Web App listening on port 80

For reasons I won’t go into here, I am trying to get a Xojo stand alone Web App to listen on port 80. This is on Windows 2008 Server. When I try to start up Xojo the command window opens up then immediately closes. We have turned off IIS and I do not think any other app on this box is running a web server.

I have read some of the documentaionn regarding using port 80. I see that Mac OS and Linux have issues with assigneing port 80 which require Admin privileges. No mention of windows OS. I have tried starting the web app with Admin priviledges, but the same thing happens,

Is it possible to have a Xojo Web App listening on port 80. The goal here is to have any incoming request go by default to port 80. Trying to get port forwarding working on the temporary router we are trying to use has for some reason has been a lesson in futility. So using port 80 seems to me to be a viable solution.

Thanks.

firewall maybe that stops the app from being able to listen on port 80 ?
system restrictions are really the only reason it isnt work (even on macOS and Linux)

I would start first with trying to see if the app works fine on your system, listening to 8080, or something like that.

Then when you are certain it works just fine, you may try port 80. But I vaguely remember these ports are usually unaccessible.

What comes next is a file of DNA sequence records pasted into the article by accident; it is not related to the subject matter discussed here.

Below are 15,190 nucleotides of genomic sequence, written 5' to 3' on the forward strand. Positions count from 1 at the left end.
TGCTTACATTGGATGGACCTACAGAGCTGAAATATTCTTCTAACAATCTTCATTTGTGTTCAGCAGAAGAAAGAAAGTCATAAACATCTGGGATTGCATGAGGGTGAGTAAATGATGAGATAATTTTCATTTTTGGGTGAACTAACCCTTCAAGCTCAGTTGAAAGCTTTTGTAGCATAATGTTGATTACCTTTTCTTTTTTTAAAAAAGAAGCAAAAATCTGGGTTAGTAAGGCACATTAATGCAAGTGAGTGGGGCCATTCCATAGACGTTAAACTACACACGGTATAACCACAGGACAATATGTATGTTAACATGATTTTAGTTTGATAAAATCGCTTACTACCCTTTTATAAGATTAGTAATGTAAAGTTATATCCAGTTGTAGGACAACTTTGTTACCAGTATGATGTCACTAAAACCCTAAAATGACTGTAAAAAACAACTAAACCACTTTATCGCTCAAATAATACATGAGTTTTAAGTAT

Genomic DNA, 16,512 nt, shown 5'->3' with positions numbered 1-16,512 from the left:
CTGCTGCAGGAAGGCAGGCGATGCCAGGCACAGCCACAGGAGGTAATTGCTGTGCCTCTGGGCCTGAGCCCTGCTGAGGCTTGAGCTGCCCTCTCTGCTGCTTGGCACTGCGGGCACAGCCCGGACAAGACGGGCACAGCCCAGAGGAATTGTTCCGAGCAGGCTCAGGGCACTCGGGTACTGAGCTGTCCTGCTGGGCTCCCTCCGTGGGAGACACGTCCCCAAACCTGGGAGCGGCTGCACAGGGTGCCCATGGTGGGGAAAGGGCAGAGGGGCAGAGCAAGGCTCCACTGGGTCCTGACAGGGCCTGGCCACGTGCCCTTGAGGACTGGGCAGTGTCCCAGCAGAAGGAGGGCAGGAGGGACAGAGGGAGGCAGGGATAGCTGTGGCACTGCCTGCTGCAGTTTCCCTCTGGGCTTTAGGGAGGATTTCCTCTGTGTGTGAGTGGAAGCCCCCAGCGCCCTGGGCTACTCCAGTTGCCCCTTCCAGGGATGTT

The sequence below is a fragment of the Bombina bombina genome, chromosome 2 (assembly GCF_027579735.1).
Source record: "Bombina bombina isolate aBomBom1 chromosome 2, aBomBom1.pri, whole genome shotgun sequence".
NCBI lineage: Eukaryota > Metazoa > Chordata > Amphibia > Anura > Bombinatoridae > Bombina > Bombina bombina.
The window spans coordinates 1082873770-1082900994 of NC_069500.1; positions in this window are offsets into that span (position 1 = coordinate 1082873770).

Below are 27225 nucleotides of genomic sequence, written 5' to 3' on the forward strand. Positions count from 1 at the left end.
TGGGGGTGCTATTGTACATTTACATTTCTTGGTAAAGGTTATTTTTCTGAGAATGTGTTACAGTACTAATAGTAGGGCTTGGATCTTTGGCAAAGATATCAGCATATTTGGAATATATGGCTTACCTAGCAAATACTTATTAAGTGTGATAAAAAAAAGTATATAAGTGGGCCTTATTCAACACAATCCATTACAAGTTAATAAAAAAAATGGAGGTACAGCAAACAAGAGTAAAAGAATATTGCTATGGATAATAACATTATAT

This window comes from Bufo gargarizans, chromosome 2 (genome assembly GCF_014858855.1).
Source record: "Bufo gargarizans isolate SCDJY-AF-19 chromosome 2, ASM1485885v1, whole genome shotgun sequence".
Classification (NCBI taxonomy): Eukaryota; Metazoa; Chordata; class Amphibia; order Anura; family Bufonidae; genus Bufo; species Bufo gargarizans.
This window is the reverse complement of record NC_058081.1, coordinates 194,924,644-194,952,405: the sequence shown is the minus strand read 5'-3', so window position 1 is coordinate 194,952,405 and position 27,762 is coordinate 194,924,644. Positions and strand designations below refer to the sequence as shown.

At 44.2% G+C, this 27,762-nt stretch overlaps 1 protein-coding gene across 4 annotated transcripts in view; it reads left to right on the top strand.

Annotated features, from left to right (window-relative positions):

The easiest solution is to employ an index.html page which contains a redirection to the Xojo app.

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The big advantage of an index.html page is that you can stuff it with keywords destined to be index by search engines bots.

There are other redirects, such as those described here:
https://developer.mozilla.org/en-US/docs/Web/HTTP/Redirections

From an elevated command prompt issue a:

netstat -ban | more

and if anything is listening on port 80 it will show that it is in use and the name of the process that is listening on 80

A Xojo web application is based on the service template. I would suggest creating a service to run your web app and use IIS routing & redirect to forward requests from port 80 to whatever you choose.

Have a look at movie

@Anthony Mott I Ran netstat. I see sinething is listentning on port 80 but it says “Can not obtain ownership information”. Any suggestions?

Make sure you are running as an administrator

Click Start
Type “cmd” in the search bar
When the search results show up you’ll see Command Prompt
Right-click the Command Prompt and select “Run as Administrator”
Run the command as before

I am running as administrator…

Running as a user that has administrator privileges isn’t the same as launching the app using the “Run as Administrator” option which elevates the app permissions itself. Try that.

Either way, this is the only way i know. If you still aren’t able to see the process owner you’ll need to download a utility that can identify it.

One other thing to try:

Enable telnet client in Programs and Features and try from a command prompt:

telnet 127.0.0.1 80
Then type “get” and hit enter